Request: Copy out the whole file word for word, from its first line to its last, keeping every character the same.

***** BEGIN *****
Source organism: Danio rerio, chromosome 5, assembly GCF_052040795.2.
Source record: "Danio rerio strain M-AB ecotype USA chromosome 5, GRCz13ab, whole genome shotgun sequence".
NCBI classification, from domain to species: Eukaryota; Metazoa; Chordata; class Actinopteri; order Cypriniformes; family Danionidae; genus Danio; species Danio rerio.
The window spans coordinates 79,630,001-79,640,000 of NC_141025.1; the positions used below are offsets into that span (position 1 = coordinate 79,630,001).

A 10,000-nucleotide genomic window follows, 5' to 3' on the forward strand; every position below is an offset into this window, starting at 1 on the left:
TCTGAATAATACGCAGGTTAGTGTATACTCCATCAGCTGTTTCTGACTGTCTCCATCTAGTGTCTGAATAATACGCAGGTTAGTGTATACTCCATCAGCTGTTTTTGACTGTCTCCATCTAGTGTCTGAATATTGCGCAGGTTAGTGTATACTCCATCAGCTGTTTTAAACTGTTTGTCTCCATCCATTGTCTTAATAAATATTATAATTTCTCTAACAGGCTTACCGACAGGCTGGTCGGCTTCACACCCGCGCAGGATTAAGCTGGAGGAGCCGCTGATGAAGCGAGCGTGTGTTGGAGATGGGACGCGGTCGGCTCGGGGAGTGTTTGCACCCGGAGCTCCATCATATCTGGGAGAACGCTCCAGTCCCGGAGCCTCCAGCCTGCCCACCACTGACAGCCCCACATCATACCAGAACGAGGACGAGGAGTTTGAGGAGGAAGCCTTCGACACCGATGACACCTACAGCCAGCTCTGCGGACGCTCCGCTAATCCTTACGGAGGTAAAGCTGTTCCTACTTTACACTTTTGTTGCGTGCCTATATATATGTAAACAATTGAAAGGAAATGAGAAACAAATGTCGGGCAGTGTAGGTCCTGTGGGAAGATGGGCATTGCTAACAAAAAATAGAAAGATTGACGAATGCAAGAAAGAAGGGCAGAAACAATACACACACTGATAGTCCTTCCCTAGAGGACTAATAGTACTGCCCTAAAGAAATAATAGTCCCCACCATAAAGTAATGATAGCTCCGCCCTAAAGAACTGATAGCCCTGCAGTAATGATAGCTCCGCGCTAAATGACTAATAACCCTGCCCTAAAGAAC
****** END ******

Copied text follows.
Source organism: Danio rerio, chromosome 5, assembly GCF_052040795.2.
Source record: "Danio rerio strain M-AB ecotype USA chromosome 5, GRCz13ab, whole genome shotgun sequence".
NCBI classification, from domain to species: Eukaryota; Metazoa; Chordata; class Actinopteri; order Cypriniformes; family Danionidae; genus Danio; species Danio rerio.
The window spans coordinates 79,630,001-79,640,000 of NC_141025.1; the positions used below are offsets into that span (position 1 = coordinate 79,630,001).

A 10,000-nucleotide genomic window follows, 5' to 3' on the forward strand; every position below is an offset into this window, starting at 1 on the left:
TCTGAATAATACGCAGGTTAGTGTATACTCCATCAGCTGTTTCTGACTGTCTCCATCTAGTGTCTGAATAATACGCAGGTTAGTGTATACTCCATCAGCTGTTTTTGACTGTCTCCATCTAGTGTCTGAATATTGCGCAGGTTAGTGTATACTCCATCAGCTGTTTTAAACTGTTTGTCTCCATCCATTGTCTTAATAAATATTATAATTTCTCTAACAGGCTTACCGACAGGCTGGTCGGCTTCACACCCGCGCAGGATTAAGCTGGAGGAGCCGCTGATGAAGCGAGCGTGTGTTGGAGATGGGACGCGGTCGGCTCGGGGAGTGTTTGCACCCGGAGCTCCATCATATCTGGGAGAACGCTCCAGTCCCGGAGCCTCCAGCCTGCCCACCACTGACAGCCCCACATCATACCAGAACGAGGACGAGGAGTTTGAGGAGGAAGCCTTCGACACCGATGACACCTACAGCCAGCTCTGCGGACGCTCCGCTAATCCTTACGGAGGTAAAGCTGTTCCTACTTTACACTTTTGTTGCGTGCCTATATATATGTAAACAATTGAAAGGAAATGAGAAACAAATGTCGGGCAGTGTAGGTCCTGTGGGAAGATGGGCATTGCTAACAAAAAATAGAAAGATTGACGAATGCAAGAAAGAAGGGCAGAAACAATACACACACTGATAGTCCTTCCCTAGAGGACTAATAGTACTGCCCTAAAGAAATAATAGTCCCCACCATAAAGTAATGATAGCTCCGCCCTAAAGAACTGATAGCCCTGCAGTAATGATAGCTCCGCGCTAAATGACTAATAACCCTGCCCTAAAGAAC